Alzheimer’s and dementia, among other illnesses of old age, are afflictions many think won’t happen to them or those they love, but 42-year-old Jefrey Jones knows otherwise. His 80-year-old widowed, childless aunt, Joan Willis, suffers with dementia. As the primary steward for her estate, Jones also knows how paying for eldercare can drain resources, both financially and emotionally.
Adding to the difficulty is the 2,000-mile distance between Jones and his aunt. She lives in Los Angeles and he, in Atlanta. “It’s a challenge to take care of two households simultaneously,” he says, in spite of weekly conference calls with his aunt’s case manager and quarterly visits to L.A.
Fortunately, before Willis became ill, she made provisions through attorneys and accountants, including a living trust. Jones asserts that trusts are not just for the wealthy; his aunt is far from that. What has helped him most was his aunt’s sound money management, which relieved some of the financial strain that came with having to enlist the services of caregivers.
Jones has arranged for his aunt to receive in-home care services eight hours a day—which costs between $1,000 and $1,500 a week. “Nobody wants to get ill as they get older,” says Jones. “But you have to plan for that possibility.”
Creating an eldercare plan before illness strikes is ideal, says Senior Financial Planner Vicki Brackens of Brackens Financial Solutions Network (www.vbrackensfp.com), an office of MetLife Syracuse in Syracuse, New York. While those in their 40s might think they’re too young to prepare for eldercare, Brackens says that’s actually the perfect time to consider long-term care insurance, which can often be obtained through your employer or separately from an insurance company. Many people may need money for assisted living or adult daycare well before needing skilled nursing, she adds.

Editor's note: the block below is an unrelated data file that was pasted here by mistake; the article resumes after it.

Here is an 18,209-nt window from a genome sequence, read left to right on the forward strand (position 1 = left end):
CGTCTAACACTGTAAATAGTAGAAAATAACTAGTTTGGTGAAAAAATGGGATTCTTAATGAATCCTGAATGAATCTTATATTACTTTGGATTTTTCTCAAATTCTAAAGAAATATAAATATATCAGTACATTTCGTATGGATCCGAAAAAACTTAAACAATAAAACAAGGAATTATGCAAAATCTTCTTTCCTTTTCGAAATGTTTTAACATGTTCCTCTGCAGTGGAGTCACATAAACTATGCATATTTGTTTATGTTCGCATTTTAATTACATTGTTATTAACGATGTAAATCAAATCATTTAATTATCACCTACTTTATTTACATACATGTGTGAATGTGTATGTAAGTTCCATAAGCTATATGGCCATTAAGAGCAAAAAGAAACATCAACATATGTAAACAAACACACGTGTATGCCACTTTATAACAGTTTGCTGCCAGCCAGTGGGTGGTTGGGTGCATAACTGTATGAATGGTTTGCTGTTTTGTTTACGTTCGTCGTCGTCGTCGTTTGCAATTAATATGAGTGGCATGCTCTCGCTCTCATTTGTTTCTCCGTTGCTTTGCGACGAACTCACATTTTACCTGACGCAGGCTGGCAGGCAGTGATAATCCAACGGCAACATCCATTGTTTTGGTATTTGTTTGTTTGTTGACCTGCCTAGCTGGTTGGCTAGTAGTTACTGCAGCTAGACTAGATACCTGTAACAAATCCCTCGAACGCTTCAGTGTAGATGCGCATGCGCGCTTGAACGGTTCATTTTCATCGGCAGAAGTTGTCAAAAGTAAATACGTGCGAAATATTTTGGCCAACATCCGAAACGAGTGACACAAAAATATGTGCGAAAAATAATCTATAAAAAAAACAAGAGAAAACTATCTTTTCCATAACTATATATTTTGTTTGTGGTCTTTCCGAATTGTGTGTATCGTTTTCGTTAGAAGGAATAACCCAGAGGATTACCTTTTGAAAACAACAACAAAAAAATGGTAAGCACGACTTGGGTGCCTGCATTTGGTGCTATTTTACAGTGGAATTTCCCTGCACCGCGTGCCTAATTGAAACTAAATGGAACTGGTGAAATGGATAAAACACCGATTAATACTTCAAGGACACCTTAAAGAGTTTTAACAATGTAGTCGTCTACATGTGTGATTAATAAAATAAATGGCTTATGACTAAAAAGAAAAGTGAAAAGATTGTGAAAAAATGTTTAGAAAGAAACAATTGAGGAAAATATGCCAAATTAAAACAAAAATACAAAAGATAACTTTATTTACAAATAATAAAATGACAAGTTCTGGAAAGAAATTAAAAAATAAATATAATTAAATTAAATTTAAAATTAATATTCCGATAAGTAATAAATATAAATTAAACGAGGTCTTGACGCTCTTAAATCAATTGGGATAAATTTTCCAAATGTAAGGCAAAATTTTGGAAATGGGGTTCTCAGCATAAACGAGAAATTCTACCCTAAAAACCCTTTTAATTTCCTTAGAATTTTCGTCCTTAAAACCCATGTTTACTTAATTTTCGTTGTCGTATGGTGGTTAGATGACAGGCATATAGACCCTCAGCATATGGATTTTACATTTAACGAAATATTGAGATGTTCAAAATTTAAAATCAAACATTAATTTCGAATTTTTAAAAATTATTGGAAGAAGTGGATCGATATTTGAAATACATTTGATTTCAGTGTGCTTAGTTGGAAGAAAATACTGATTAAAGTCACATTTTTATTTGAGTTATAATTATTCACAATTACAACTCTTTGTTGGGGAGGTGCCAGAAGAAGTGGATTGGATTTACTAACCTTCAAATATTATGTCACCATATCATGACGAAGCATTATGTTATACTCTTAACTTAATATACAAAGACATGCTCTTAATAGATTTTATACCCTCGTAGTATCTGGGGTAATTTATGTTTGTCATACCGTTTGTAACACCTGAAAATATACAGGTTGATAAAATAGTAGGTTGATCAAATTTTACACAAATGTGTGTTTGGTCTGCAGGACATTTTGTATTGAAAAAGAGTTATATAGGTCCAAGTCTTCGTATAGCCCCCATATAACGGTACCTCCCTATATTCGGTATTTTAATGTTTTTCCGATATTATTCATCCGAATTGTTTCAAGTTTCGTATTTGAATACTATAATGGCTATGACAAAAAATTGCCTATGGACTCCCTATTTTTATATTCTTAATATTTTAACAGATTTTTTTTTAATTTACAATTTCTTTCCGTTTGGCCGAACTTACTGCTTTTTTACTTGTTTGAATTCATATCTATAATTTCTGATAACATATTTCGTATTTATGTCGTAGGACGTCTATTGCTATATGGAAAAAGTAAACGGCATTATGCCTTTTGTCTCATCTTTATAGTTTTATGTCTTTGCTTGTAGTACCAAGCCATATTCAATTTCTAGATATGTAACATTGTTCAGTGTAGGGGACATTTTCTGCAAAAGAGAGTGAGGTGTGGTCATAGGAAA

The continuum of supervision starts with in-home care, in which workers assist patients with services such as cooking and cleaning, and provide companionship. According to a recent report by the MetLife Mature Market Institute, the average annual rate of home care ranges from $19,760 to $21,840. The same report shows that the average daily rate of adult daycare services is about $70, which adds up to $18,200 a year. The annual cost of assisted living communities is nearly double that of home care, totaling, on average, $41,724 annually. Nursing homes are the most expensive long-term care options. Average rates for a semi-private room come to $78,110 annually; for a private room, the cost jumps to $87,235.
“We have to realize and accept that we will get older, and as we get older, especially between the ages of 70 and 75, the need for care increases 50% to 60%,” says Brackens. This point may be most salient for black women, who have a life expectancy of 77 years. But with heart disease, cancer, stroke, and diabetes plaguing black women, they may be living longer than men but are more likely to be in poor health. Over the course of a lifetime, women spend nearly $100,000 more than men on healthcare costs: $361,192 compared with $268,679.
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